> > inference rules would also infer from example 2, given ":a :b :c" that
> > "{:d :e :f} log:implies {:g :h :i}".
> Again this depends on what the meaning of log:implies is.

I believe TimBL consideres it to be a proof rule constructor, and I'm
exploring whether it wouldn't be better considered to be the material
conditional.  I think he prefers the proof-rule approach as being more
general (and probably also as more obvious to many prospective users
and implementors; and perhaps as higher performance).  I now beleive
it's only more general when you use it indirectly, as a kind of
meta-logic.  Doing that is fine, but it doesn't mean that the
rules-language is more expressive; rather it means it's enough less
expressive that you find yourself wanting to use it as a meta-logic to
define the stuff you really want.

> > Is there any way to distinguish what cwm does from what a sound and
> > complete FOL reasoner would do with the same inputs?  I don't think
> > so.
> I do not know how cwm works.  However, my guess is that it is incomplete
> with respect to the propositional calculus.

Absolutely.  So a sound and complete FOL reasoner would output all
that cwm would output, and quite possibly more.  As long as the
language does not include negation, however, I doubt there would be
much of interest in that additional output.  I'd like to characterize
that more precisely at some point.

> > If one were using such a reasoner, one might be tempted to add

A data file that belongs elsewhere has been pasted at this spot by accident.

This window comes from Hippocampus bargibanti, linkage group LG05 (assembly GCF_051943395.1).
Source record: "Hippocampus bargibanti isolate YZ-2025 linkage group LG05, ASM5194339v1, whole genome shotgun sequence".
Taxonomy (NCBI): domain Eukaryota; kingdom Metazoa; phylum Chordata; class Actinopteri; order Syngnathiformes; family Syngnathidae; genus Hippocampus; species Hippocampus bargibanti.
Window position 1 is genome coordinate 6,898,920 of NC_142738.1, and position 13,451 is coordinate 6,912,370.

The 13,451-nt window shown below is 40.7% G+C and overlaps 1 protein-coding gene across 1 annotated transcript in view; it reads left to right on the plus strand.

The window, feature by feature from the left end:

> > negation to the language (because there's no additional cost), which
> > could be interesting and useful.  But that's a different issue.
> > 
> > My conclusion is this: we can treat log:implies as either creating an
> > inference rule ( |- ) or as the material conditional ( -> ); from the
> > outside no one will be able to tell the difference.
> Not true, or, at least, not true without the presence of some other
> machinery.

Let's say the inference rule data is going to be used as a rules by a
rules engine, and material conditional data is going to be used as
data by a rules engine using only modus ponens.   Will you get the
same output?

In other words

    for all formulas x, e(mp + r(n), x) = e(mp, f(n) & x)


    n -- an n3 document containing only log:implies rules
    r(n) -- a set of rules produced from n by considering log:implies to 
            define rules
    f(n) -- a logical formula produced from n by considering
	    log:implies to be the material conditional
    mp -- the rule modus ponens
    res -- the resolultion rule (which is sound and complete for FOL)
    + -- operator to conjoin two sets of rules
    & -- operator to conjoin two logical formulas
    e(R, I) -- the set of formulas produced by some rules engine 
	       using rule R on input data I.   (Or perhaps I should
	       call this the closure of applying rules R on formula
	       I, to get away from performance and implementation

This is not exactly what I meant in the previous message; I'd
forgotten the mp on the left.

I also assert using resultion and f(n), we would conclude everything we
would conclude from using r(n), and possibly more:

   for all formulas x, there exists formula y such that
         e(r(n), x) & y = e(res, f(n) & x)
(This gives me a fun idea for a cwm test: write resolution in n3, and
see what things I can get cwm to prove.   I bet I can get cwm to prove
this isn't the way to implement a fast theorem prover.  :-)

   -- sandro
Received on Thursday, 5 September 2002 13:53:51 UTC